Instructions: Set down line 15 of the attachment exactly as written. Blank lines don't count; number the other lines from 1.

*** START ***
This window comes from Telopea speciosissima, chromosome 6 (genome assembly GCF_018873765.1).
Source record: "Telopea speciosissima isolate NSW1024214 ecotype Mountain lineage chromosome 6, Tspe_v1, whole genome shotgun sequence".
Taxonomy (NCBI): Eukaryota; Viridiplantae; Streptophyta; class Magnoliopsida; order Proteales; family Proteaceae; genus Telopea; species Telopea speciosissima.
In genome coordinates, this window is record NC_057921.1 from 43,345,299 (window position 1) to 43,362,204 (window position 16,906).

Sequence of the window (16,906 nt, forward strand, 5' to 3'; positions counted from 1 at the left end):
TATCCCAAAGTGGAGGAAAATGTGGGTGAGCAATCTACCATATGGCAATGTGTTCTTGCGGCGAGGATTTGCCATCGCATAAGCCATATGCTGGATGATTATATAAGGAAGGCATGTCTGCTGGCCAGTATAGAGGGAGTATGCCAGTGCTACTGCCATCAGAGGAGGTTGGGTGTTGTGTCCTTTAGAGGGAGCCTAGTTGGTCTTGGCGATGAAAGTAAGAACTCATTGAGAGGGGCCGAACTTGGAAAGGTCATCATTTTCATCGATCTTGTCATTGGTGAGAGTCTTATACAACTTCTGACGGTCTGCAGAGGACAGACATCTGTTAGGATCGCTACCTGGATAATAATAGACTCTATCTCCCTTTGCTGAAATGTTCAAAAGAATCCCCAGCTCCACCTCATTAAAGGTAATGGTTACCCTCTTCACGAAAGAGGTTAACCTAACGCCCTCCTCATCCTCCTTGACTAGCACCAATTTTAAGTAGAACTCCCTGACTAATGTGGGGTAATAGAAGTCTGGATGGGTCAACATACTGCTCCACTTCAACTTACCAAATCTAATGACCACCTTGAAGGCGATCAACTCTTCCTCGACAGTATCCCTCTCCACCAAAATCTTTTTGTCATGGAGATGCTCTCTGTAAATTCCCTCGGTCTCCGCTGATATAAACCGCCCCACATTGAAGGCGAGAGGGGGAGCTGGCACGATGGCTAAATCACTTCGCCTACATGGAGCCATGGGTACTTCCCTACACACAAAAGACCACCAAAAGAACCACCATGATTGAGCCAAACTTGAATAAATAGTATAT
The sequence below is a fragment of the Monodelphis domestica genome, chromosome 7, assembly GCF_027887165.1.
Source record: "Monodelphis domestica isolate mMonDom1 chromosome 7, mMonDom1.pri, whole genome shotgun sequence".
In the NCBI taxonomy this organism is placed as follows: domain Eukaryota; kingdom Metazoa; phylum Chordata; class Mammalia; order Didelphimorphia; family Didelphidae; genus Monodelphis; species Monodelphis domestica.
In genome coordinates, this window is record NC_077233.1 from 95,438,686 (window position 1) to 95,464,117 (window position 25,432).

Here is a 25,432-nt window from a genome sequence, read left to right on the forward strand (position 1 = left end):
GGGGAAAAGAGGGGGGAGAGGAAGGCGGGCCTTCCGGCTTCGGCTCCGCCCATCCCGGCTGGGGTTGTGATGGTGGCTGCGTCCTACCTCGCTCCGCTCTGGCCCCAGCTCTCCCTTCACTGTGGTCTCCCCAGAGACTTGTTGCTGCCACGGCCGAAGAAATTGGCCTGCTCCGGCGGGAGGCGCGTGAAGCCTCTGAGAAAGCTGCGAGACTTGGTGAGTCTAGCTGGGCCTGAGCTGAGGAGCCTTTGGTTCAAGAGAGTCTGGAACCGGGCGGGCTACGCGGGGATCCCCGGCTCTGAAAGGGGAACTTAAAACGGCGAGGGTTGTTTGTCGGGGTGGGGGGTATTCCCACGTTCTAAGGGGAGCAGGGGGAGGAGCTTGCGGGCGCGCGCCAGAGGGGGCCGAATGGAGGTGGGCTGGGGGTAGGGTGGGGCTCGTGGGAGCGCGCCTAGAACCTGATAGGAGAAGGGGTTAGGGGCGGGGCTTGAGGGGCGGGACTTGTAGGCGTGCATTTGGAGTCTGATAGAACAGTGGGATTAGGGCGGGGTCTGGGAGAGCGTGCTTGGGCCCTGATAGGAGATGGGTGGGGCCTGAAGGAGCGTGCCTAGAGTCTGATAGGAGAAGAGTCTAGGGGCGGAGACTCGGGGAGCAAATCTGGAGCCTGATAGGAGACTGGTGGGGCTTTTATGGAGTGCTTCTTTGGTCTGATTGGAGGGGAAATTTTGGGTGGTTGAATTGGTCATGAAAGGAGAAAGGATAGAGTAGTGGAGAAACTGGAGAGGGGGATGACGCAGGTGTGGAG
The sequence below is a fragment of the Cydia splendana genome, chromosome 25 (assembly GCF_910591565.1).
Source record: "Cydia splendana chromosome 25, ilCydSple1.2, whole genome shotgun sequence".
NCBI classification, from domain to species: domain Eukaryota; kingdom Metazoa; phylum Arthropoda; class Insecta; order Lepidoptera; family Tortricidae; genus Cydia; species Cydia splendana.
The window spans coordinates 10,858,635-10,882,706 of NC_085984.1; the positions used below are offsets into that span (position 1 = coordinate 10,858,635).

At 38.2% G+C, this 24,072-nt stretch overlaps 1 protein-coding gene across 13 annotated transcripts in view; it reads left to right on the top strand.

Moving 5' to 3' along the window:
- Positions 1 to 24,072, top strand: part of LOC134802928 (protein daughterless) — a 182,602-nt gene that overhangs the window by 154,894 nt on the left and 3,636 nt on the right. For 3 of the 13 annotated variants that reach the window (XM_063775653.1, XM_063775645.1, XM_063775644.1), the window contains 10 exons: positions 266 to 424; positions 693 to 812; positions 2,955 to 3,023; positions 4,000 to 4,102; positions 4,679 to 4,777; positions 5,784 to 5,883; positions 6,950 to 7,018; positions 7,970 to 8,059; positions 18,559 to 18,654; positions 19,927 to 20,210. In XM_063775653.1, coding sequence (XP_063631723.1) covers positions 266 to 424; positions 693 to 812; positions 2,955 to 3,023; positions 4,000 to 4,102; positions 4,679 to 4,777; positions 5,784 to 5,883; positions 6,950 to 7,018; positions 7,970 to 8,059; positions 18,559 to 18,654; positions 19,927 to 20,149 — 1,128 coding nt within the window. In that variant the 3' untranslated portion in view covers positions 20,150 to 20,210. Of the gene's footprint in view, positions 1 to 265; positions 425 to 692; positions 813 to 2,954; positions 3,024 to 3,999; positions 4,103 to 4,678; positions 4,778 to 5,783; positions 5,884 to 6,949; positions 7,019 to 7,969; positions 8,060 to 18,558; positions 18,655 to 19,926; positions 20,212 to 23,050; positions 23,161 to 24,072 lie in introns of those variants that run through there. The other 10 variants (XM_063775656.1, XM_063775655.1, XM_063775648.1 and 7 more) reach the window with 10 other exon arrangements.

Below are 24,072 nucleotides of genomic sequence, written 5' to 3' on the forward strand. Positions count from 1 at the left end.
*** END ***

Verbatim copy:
NCBI classification, from domain to species: domain Eukaryota; kingdom Metazoa; phylum Arthropoda; class Insecta; order Lepidoptera; family Tortricidae; genus Cydia; species Cydia splendana.